• mkev
      September 11, 2016 at 4:17 pm #

      It is not uncommon for a client to stop the work before a cause is found or before a cause is confirmed (usually there are theories but more time is needed to confirm or eliminate them). Several years ago I was asked to investigate an arena in PA where shortly after the placement of a new roof (roofing, not structure) snow slid down the roof, hit the parapets and peeled off a large section of the facade.

      I was asked to investigate on behalf of one of the insurance companies. After making several trips to the site, the investigation was suddenly called off. The reason was that as coincidence would have it, the same insurance company insured all of the primary parties that were involved in the project. As a result, there was no need to pursue a claim since they would be just going after themselves (albeit perhaps different accounts or divisions) so it was not worth the added expense to determine the exact cause.

      Did I know what happened? Yes, and it was fairly obvious in “my opinion” but technically the investigation was never completed nor were any reports made public.

  18. Alec B
    September 8, 2016 at 11:56 am #

    I’d like to begin by saying that Sonja’s talk was very insightful and provided a first-hand approach to forensic engineering. Hearing Sonja’s personal experience in stepping through the process of arriving at a conclusion to some of her case study examples demonstrates some challenges encountered that are unique to every project. After re-thinking Sonja’s talk in preparation for this discussion, additional questions came to mind that some of you may be able to answer by sharing your thoughts on the matters:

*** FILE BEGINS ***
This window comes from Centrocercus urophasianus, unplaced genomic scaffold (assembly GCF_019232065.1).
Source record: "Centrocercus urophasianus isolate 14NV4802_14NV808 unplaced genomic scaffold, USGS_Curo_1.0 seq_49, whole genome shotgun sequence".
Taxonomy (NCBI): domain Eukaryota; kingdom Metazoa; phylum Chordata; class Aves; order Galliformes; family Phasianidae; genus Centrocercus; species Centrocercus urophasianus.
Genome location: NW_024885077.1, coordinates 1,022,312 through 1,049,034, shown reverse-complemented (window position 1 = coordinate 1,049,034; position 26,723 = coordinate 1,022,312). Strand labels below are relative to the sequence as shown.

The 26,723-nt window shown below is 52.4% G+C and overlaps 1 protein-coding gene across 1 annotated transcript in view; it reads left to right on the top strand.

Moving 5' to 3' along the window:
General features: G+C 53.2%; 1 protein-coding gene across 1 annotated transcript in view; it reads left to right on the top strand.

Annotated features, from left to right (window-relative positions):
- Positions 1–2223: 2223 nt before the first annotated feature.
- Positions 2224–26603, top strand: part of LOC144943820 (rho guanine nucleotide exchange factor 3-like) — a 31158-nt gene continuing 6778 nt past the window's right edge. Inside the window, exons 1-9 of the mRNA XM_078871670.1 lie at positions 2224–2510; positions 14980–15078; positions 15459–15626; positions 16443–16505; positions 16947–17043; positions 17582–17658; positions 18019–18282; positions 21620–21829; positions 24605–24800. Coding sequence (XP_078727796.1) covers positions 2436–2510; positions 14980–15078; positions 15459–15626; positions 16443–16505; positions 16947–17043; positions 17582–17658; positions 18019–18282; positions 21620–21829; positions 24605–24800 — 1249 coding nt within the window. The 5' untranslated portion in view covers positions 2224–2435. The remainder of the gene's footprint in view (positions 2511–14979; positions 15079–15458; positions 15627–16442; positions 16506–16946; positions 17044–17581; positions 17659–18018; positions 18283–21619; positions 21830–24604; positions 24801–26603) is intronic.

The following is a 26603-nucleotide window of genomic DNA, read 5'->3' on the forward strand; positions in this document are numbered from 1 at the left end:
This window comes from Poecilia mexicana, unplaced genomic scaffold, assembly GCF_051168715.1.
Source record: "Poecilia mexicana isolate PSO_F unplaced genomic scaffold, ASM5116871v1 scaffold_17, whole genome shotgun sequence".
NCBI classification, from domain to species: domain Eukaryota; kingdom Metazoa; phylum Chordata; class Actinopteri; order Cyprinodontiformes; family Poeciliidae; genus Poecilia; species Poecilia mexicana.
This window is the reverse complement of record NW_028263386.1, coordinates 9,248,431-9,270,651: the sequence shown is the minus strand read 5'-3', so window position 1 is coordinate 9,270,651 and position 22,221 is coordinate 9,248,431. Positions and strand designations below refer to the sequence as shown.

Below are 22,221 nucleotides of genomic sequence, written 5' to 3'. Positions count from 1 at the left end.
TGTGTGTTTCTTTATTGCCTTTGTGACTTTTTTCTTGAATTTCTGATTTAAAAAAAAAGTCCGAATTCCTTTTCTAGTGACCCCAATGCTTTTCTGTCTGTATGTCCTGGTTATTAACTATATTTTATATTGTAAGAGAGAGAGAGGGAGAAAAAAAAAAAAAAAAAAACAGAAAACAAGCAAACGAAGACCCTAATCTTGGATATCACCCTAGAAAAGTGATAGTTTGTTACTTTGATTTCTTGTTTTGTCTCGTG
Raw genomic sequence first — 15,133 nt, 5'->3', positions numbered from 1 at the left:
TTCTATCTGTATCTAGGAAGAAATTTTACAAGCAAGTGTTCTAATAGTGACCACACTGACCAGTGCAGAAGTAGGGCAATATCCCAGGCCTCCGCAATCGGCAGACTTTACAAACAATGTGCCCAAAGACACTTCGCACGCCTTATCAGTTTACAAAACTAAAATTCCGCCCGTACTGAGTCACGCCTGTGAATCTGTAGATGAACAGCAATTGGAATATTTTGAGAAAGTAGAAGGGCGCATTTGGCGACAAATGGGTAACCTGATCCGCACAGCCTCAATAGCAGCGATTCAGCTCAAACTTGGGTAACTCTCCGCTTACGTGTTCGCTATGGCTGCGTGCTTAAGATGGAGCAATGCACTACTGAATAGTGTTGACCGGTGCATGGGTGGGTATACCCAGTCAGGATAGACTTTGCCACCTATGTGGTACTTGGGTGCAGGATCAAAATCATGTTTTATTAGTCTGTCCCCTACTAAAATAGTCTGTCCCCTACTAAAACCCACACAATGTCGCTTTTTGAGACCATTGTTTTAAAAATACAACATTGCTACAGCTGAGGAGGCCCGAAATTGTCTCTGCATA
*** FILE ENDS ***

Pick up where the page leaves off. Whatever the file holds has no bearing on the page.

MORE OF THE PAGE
One question that came to mind is: when is “enough, enough” in investigating a building failure? Much like any timeline in the building industry, the timeline of an investigation can’t go on forever, and I’m sure clients are in demand of answers sooner than professionals may be capable of providing them. Sonja mentioned how some cases are settled even before a cause is unsurfaced and continued investigation stops before ever determining the main reason for the failure. When does a team of forensic engineers eventually come to a conclusion even if one or two components/details of the investigation don’t necessarily add-up to the cause or exist as expected based on the believed reason for failure? I understand the answers to these questions vary from project to project, but what I’m getting at is: are there certain metrics or matrices developed that help determine when “enough is enough” or is it mainly the engineers’ judgement?

    Something else I found interesting in Sonja’s talk is the legal process behind the forensic engineering. Sonja answered my question in relation to what legally happens when firms disagree on the main cause of failure; she mentioned that most often meetings take place and the main cause is agreed upon or at the very least legal matters are settled based on the differing opinions of the involved forensic engineering teams. Of course, sometimes not all disputes may be settled and then a court order needs to be involved as “a last resort.” The related article linked to this post gets into more detail behind the legal matters that exist behind the forensic investigation which I found to be quite interesting. What it seems to boil down to is that professionals must provide unbiased answers that are uninfluenced by their clients and pre-existing ideas in order to promote the desired and ethical outcome of any legal matter surrounding a building failure.

    • Yamile R
      September 10, 2016 at 2:15 pm #

      As you and Phil pointed out from Ms. Hinish talk, the most important legal and ethical role of a forensic engineer is to give their impartial opinion based on their findings.